- Possibility of Break in Insurance Cover:
If you feel there are better deals available on other cards, and surrender the card, you lose out on the insurance cover from the day you surrender the card. Also, imagine the fact that you’ve relied all these years on credit card & one fine day, the feature is withdrawn from the card or in a rare case, the company shuts down. In such a case, what will you do? If you’re above 40, suffering from a couple of lifestyle diseases & at that point go out in the market searching for a medical insurance, you can be prepared to be disappointed. The premiums may be huge; the policy may impose lifetime exclusions on your pre-existing condition or worse, deny the cover altogether.
- Free is Not Really FREE:
As Dan Ariely explains so well in his book “Predictably Irrational,” research has proved that consumers behave irrationally as soon as there is a promise of something free is made. If you see the trend of credit card issuers offering free insurance and such other frills are offered only on the cards which charge an annual membership fee. Such free insurance is no more available on lifetime free credit cards. So, if you think your insurance cover comes for free, it is not. The membership fee that you pay on the card, though a small amount is like a premium you pay for the insurance and hence it does not come for free.
As a Consumer, What Should You Do?
The reasons mentioned should be conclusive enough to put the reality of these free insurance covers on credit cards in front of you. Speaking plainly, these are no less than marketing gimmicks which lay down the “FREE” trap for innocent consumers to fall for and suffer later.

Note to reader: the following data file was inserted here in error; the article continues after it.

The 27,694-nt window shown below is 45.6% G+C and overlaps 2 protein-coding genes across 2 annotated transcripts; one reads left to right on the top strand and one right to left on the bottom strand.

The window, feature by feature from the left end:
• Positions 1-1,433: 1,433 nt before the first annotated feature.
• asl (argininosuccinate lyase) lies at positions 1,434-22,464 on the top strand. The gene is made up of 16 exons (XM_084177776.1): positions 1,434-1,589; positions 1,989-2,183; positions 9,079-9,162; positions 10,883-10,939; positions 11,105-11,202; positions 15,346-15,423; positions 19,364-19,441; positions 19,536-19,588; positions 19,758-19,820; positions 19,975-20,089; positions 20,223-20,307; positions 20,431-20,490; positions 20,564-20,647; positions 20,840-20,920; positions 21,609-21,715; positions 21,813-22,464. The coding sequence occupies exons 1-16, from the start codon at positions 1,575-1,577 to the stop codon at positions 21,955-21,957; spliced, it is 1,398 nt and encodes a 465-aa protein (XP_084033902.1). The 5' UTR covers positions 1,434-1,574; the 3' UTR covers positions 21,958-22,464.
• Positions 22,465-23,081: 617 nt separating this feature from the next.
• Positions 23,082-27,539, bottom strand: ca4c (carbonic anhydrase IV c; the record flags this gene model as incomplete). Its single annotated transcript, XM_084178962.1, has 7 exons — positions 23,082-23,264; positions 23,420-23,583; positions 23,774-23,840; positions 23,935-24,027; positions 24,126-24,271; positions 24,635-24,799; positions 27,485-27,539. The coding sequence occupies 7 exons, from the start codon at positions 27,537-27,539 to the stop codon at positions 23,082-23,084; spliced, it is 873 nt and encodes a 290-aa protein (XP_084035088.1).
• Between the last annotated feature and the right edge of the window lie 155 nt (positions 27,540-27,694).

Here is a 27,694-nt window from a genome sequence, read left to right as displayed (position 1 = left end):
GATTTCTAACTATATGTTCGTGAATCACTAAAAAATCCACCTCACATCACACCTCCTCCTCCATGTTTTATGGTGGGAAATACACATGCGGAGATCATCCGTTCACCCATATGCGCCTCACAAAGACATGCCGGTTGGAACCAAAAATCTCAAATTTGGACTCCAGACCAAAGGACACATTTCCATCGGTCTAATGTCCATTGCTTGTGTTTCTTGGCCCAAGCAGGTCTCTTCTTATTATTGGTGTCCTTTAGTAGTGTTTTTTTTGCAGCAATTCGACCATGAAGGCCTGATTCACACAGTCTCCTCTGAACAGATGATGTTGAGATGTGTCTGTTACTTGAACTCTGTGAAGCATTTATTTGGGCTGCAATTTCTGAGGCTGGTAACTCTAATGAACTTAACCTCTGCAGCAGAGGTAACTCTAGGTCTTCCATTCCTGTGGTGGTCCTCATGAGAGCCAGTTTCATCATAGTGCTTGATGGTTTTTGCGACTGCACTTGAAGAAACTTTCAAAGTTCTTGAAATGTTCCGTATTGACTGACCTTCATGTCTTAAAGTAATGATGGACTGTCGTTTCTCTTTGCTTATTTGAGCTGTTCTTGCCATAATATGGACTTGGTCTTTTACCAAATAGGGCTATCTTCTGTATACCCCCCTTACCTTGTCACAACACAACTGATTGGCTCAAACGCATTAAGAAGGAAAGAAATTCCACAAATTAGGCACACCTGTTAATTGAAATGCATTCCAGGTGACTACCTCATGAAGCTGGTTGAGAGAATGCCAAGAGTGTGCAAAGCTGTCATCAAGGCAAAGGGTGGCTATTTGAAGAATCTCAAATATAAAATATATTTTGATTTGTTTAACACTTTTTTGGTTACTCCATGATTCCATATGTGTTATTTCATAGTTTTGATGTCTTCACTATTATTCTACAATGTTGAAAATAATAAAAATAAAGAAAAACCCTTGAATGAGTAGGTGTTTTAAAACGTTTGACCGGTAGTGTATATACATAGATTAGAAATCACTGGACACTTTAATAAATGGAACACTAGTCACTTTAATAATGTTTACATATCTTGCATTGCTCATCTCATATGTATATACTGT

As a consumer, never rely on these free insurance covers, be it this or even a group insurance cover offered by the employer. Assess your family’s insurance requirements, study and compare products available in the market and then purchase the cover. Taking help of an insurance advisor like Coverfox can especially help in deciding you on the right cover, and standing beside you at the time of claims.
Have you ever come across someone’s free insurance on credit card come to his rescue in case of unfortunate medical emergencies? Insurance on a credit card is one big illusion & primarily offered to help up drive credit card sales, rather than providing insurance protection.
It’s time to get real on insurance matters, and purchase an actual insurance cover by first analyzing the family’s requirements and then doing a health insurance comparison for best options available in the market.